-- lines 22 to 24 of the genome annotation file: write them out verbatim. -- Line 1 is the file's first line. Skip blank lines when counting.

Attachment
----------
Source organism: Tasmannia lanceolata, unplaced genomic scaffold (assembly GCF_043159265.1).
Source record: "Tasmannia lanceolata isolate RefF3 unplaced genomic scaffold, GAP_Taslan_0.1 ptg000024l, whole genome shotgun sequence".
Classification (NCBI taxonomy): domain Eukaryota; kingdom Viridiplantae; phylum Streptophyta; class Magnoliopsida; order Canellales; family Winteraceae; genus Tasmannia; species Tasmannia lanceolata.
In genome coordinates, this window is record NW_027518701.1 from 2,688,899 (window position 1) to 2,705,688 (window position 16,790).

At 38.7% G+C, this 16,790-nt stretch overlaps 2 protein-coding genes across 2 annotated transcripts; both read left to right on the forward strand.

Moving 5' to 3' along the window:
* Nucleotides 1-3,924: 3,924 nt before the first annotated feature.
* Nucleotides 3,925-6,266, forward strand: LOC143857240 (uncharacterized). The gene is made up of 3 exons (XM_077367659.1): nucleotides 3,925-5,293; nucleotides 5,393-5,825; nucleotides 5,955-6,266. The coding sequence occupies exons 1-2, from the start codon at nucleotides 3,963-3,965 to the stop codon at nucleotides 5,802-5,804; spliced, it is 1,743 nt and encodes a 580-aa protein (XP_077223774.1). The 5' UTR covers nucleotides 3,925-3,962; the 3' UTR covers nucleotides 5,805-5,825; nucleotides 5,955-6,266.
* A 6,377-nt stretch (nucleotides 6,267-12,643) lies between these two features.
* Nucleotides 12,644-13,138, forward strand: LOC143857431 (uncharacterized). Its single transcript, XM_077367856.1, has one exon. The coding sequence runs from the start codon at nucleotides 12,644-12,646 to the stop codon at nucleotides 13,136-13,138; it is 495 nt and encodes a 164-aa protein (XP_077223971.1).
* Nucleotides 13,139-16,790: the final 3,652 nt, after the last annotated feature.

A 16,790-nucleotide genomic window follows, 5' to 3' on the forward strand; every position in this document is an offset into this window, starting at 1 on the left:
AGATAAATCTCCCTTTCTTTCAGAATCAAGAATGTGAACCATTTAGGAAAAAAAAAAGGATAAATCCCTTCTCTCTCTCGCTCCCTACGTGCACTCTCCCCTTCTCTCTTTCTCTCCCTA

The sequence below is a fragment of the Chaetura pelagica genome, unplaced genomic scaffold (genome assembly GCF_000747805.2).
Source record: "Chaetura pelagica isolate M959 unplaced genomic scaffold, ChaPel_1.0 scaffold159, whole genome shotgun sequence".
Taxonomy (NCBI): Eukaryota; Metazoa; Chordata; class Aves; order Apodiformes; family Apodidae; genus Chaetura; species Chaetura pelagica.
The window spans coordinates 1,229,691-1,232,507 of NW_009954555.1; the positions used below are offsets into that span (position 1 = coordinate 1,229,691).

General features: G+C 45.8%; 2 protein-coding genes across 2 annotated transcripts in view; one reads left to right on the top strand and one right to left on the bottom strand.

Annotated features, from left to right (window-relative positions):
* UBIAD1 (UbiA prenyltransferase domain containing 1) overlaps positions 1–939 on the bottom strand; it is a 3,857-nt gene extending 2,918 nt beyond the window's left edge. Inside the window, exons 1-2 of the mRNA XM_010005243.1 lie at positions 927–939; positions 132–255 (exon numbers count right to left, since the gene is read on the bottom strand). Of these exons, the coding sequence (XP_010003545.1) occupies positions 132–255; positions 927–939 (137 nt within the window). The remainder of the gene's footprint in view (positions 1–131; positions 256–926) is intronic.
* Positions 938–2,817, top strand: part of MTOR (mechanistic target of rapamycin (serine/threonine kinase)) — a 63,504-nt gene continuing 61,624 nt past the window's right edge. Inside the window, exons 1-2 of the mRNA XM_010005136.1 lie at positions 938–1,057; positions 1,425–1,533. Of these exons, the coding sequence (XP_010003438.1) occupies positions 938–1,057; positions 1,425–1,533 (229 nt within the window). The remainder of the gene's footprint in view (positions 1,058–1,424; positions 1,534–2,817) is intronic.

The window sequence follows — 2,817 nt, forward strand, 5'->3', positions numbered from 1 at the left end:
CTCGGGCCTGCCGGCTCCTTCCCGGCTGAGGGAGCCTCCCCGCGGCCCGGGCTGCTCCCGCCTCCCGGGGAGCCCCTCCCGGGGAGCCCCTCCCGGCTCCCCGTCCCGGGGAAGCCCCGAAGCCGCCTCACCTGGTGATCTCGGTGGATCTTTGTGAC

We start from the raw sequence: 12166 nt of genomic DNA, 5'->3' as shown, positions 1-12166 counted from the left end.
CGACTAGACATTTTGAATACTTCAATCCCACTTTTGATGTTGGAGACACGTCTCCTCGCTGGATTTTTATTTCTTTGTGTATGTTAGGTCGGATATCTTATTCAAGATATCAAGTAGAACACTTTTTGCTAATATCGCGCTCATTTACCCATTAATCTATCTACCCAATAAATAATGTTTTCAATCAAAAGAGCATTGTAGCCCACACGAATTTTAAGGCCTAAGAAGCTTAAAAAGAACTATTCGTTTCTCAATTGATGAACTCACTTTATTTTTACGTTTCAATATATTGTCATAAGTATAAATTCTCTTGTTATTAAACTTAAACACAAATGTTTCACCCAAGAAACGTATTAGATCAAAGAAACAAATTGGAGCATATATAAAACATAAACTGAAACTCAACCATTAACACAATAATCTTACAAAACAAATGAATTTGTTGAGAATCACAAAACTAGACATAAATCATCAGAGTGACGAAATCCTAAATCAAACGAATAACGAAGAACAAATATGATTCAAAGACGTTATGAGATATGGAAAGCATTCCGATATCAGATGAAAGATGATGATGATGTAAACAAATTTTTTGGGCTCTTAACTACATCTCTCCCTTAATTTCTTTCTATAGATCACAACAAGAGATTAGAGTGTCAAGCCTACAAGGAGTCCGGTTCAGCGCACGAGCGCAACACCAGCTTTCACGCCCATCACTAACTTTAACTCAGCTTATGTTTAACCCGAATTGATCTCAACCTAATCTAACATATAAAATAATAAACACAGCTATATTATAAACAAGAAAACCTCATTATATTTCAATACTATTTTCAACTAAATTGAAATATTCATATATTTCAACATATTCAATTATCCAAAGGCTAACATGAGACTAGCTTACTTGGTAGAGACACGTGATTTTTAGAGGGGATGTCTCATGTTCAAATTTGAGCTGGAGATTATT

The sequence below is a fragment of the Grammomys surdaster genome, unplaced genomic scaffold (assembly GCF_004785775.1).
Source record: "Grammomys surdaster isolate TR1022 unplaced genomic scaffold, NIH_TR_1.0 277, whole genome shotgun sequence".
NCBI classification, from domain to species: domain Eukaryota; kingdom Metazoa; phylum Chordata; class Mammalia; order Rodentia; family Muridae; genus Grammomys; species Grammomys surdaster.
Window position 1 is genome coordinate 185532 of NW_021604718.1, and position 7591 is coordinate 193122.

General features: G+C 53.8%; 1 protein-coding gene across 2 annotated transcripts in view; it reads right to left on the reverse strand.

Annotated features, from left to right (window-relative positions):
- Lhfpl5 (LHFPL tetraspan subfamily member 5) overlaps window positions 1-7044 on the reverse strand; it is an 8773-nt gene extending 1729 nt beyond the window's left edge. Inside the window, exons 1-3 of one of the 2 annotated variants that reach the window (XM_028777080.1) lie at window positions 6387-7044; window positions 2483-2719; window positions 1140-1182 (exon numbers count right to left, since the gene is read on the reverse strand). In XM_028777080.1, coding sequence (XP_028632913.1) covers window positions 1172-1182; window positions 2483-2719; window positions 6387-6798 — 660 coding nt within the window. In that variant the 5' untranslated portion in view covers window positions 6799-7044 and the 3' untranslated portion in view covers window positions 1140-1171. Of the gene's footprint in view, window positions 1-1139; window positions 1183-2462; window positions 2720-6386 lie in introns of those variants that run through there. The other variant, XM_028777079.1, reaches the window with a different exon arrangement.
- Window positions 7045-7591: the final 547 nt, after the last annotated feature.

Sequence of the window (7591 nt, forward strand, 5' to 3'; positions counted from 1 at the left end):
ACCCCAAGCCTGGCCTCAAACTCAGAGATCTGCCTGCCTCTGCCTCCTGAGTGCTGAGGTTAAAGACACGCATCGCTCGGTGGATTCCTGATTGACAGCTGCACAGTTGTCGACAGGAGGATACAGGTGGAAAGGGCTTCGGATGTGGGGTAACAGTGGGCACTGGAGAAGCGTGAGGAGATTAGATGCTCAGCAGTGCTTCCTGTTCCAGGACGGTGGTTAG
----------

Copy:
The window sequence follows — 2,817 nt, forward strand, 5'->3', positions numbered from 1 at the left end:
CTCGGGCCTGCCGGCTCCTTCCCGGCTGAGGGAGCCTCCCCGCGGCCCGGGCTGCTCCCGCCTCCCGGGGAGCCCCTCCCGGGGAGCCCCTCCCGGCTCCCCGTCCCGGGGAAGCCCCGAAGCCGCCTCACCTGGTGATCTCGGTGGATCTTTGTGAC

We start from the raw sequence: 12166 nt of genomic DNA, 5'->3' as shown, positions 1-12166 counted from the left end.